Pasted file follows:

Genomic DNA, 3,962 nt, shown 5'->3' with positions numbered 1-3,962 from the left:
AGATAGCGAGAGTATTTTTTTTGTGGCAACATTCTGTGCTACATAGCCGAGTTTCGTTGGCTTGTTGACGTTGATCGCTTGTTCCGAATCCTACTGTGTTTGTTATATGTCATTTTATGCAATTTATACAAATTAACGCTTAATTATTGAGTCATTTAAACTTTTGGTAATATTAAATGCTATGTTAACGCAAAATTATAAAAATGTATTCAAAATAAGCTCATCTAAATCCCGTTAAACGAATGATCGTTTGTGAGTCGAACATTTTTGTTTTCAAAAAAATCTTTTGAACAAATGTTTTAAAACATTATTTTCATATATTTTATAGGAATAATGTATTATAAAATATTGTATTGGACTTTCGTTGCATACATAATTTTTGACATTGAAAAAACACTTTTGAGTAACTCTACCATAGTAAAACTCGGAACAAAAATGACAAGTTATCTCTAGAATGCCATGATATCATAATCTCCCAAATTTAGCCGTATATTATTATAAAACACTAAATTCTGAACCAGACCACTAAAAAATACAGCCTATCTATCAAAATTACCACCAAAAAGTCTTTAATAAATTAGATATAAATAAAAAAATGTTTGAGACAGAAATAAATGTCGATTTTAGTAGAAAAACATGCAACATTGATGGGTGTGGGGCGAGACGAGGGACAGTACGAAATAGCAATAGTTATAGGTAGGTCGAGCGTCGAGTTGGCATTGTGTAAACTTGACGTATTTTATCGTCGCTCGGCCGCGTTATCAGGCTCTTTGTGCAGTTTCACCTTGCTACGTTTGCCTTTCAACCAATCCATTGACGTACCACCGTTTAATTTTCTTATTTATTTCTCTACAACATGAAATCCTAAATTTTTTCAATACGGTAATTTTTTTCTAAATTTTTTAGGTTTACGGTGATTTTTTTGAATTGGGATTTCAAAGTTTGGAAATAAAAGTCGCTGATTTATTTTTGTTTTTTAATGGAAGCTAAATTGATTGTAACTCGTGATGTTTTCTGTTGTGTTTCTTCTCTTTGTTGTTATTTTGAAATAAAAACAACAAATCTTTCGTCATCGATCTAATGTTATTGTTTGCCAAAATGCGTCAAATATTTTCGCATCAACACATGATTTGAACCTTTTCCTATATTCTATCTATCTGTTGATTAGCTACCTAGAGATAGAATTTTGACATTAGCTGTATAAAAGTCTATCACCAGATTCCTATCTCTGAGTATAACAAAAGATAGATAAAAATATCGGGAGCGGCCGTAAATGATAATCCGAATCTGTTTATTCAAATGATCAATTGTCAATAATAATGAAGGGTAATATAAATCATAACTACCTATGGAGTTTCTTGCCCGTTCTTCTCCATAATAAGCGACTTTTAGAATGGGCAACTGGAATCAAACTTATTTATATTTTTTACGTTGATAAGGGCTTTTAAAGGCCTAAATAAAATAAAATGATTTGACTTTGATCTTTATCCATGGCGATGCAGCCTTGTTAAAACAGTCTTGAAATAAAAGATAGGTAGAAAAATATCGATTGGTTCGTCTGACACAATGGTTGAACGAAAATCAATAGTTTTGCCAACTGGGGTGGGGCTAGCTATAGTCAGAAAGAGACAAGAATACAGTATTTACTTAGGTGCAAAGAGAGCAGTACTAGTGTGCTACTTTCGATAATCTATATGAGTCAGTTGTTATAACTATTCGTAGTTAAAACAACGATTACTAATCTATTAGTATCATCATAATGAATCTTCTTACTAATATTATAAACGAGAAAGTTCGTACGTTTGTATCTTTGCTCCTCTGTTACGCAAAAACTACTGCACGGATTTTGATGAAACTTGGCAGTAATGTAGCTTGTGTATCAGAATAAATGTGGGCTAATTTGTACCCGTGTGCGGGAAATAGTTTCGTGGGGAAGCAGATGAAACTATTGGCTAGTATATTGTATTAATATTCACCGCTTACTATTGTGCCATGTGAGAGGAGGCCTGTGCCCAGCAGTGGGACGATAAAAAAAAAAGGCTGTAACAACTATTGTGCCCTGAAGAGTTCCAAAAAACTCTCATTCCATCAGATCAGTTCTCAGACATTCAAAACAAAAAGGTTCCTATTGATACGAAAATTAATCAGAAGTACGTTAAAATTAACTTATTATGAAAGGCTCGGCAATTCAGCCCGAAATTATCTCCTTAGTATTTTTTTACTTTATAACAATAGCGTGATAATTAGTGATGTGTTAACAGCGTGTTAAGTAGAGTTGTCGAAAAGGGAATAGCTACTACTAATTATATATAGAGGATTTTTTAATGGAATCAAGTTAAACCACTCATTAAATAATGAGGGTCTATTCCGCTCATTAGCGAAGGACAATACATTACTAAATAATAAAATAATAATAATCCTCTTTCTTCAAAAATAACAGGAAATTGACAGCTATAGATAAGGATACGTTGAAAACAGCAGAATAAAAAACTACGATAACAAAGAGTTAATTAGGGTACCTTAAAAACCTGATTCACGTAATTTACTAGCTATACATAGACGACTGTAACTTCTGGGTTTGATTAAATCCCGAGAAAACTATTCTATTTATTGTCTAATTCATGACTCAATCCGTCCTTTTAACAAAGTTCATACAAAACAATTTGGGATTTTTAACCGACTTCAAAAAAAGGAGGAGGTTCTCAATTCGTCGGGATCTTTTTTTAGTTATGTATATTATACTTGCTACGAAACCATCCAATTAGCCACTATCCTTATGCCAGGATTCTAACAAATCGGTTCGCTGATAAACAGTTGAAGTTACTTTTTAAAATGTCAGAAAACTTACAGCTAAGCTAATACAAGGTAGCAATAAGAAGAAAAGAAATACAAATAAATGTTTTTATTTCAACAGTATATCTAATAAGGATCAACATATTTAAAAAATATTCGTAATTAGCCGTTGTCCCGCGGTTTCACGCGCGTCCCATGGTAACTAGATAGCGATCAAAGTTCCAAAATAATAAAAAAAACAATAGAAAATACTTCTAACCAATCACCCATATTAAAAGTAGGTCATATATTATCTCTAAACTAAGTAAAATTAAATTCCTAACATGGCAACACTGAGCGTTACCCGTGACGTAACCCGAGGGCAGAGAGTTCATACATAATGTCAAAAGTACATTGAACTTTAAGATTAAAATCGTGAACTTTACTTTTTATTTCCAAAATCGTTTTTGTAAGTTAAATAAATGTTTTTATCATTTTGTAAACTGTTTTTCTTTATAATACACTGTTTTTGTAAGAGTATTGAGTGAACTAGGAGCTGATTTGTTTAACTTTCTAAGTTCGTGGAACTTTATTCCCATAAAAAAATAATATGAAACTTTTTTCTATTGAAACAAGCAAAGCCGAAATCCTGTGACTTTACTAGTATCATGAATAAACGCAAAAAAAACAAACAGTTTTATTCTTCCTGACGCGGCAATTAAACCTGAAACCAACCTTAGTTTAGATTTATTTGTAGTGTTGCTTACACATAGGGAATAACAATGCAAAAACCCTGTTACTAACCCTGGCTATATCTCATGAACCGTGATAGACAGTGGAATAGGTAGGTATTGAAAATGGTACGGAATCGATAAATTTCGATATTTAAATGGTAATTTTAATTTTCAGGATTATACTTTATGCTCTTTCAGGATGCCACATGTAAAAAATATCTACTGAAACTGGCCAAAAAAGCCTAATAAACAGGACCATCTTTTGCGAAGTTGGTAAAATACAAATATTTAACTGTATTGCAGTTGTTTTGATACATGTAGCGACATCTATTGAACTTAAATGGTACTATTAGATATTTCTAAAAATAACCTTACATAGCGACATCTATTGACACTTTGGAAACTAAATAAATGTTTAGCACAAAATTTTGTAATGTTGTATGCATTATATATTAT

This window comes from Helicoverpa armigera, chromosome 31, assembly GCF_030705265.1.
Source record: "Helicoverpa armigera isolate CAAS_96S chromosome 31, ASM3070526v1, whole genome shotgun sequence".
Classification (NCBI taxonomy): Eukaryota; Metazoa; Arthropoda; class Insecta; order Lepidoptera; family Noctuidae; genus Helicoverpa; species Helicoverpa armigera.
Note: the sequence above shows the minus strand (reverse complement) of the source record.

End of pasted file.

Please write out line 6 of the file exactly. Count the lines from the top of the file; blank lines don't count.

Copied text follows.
Note: the sequence above shows the minus strand (reverse complement) of the source record.